“Jesus Christ is to the Revelation what a burning candle is to the dark of the night.” –Judith Hoch Wray
In most books you have a Preface to the book which gives you the direction in which the author plans to go with the topic they have chosen. As I was getting ready for our Reveal sermon series I felt a preface is needed so that way can not be scared about the last book in our Bibles that so many people run away from.
First, read the book as is. If you can read it all in one setting that would be ideal because you can see the ebb and flow that this letter of the Bible offers. If you can’t do that then, I have created a reading plan for you here: In this reading plan you have plenty of days to catch up if you get behind. For Friday’s reading I gave you the sermon text to look over before we meet. Also try to read it before diving in to any book about Revelation. Pay attention to what God is saying to you. (I will admit there is some crazy stuff but even in that God still speaks.)
Second, After you have read it look at your Study Bible notes. But don’t just leave it to the notes dive a little deeper. Here are three books I recommend when it comes to look at Revelation.
- What does Revelation Reveal? by Warren Carter
- Revelation for Everyone by N.T. Wright
- Chalice Introduction to the New Testament. Editor Dennis E. Smith.
The Chalice book has more sources that are also good as well. But these are three that I have used outside of just what my study notes have said.
Third: The Genre of Revelation is sort of like a clarinet trio. It has a mix of apocalyptic and prophecy playing the melody and chorus with the letter writing genre playing the bass part. The words apocalyptic and prophecy tend to run people away. Warren Carter in his book What does Revelation Reveal? (pg. 11-12) did a great job of defining these genres.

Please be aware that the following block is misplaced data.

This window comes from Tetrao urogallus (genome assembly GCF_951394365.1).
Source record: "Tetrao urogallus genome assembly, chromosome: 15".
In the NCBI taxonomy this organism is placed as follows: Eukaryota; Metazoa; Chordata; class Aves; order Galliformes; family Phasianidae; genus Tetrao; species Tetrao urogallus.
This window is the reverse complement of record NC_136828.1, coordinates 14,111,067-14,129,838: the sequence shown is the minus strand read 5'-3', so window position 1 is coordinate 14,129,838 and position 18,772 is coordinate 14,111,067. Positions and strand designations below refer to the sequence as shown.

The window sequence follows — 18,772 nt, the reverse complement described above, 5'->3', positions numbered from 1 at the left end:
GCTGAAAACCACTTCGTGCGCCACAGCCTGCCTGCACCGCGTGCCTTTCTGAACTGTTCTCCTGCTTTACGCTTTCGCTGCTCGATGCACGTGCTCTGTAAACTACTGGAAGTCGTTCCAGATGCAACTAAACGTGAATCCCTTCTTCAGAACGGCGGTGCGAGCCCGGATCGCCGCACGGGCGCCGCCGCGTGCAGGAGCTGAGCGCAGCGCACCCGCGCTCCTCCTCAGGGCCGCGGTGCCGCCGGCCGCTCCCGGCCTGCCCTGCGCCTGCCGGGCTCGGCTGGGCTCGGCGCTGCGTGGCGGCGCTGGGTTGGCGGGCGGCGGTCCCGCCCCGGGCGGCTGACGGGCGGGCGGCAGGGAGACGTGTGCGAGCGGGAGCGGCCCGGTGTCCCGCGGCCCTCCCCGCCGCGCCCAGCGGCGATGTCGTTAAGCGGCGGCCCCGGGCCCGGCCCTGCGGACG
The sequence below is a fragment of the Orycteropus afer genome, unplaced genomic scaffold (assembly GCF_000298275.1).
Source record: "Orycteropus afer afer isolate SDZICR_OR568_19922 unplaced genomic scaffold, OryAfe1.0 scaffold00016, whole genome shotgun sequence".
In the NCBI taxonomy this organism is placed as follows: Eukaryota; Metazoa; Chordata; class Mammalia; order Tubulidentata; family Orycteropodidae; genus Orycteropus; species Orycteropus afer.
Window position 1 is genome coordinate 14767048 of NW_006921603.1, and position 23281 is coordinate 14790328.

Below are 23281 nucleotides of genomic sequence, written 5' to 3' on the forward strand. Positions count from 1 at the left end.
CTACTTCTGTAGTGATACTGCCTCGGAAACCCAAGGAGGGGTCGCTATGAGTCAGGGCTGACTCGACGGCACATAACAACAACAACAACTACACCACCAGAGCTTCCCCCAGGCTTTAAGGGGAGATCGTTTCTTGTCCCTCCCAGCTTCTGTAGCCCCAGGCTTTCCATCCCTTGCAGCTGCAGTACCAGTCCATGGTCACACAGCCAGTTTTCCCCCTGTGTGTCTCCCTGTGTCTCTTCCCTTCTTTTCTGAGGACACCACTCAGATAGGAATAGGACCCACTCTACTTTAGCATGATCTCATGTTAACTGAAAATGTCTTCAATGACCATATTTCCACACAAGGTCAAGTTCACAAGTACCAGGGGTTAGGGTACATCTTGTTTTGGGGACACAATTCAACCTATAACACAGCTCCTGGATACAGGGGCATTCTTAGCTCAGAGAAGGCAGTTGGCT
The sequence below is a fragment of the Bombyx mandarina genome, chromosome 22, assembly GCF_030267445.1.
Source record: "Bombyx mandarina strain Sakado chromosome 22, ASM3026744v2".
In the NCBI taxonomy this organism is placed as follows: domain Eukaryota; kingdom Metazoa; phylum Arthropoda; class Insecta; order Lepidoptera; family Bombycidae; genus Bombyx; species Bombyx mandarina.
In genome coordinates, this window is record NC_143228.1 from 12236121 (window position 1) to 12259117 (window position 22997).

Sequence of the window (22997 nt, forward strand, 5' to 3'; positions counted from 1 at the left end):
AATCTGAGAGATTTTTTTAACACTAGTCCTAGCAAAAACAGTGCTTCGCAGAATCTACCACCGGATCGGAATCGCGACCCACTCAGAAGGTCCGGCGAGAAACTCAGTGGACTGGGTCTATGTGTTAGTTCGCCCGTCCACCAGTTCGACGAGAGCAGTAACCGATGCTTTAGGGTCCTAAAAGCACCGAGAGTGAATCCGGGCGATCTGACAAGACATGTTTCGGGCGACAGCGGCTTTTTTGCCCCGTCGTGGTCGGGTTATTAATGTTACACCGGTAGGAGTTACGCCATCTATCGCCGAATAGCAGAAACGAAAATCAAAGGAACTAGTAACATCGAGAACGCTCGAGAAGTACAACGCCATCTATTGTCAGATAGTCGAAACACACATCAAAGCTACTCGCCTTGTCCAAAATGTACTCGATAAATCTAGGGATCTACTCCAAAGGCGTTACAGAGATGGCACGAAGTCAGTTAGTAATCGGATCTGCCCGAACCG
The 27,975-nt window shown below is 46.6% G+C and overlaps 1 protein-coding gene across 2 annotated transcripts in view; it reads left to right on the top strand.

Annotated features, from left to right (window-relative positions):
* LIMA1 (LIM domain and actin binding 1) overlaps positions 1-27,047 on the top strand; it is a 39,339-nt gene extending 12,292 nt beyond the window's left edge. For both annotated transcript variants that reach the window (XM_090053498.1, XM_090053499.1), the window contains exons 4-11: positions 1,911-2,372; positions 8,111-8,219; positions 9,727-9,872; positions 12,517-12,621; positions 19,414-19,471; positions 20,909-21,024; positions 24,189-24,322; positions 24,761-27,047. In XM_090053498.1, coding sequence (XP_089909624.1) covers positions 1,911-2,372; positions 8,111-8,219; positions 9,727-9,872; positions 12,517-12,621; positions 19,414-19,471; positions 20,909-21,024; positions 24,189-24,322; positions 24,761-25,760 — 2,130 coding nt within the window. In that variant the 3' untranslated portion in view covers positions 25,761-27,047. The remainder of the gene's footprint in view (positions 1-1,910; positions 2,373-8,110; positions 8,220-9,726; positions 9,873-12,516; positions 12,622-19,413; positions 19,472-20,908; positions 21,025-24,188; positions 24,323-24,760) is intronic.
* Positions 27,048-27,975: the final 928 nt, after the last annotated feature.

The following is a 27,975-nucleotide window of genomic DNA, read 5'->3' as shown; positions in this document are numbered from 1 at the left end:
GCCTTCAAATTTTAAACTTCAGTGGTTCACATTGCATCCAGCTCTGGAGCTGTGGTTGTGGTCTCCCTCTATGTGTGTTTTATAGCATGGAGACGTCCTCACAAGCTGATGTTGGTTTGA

Apocalypse: this form of literature makes a revelation or disclosure about the world. and of God’s will and purpose for a particular situation.
Prophecy: Prophecy is a forth-telling of the divine will, a theological and pastoral interpretation or analysis of the present.
Letter: The significance of using a letter form is that it allows specific address to particular circumstances in the present. -(Carter pg. 11-12)
So we hold these genre definitions all in tension as we read this letter.
To close, please don’t run away from the book of Revelation. I once vowed never to preach from it. I did so because the letter had been and still is used so many times in negative ways that make this a less desirable and irrelevant read. However after going through it once in a preaching lectionary cycle I came to a better appreciation for this letter. Chapter 1 verse eight God says, “I am the Alpha and the Omega.” The letter of Revelation makes the circle complete that God was in the beginning in Genesis and is in the End with Revelation. From beginning to end God is with us that is the light leading us to be the light God created us to be.
See you Sunday.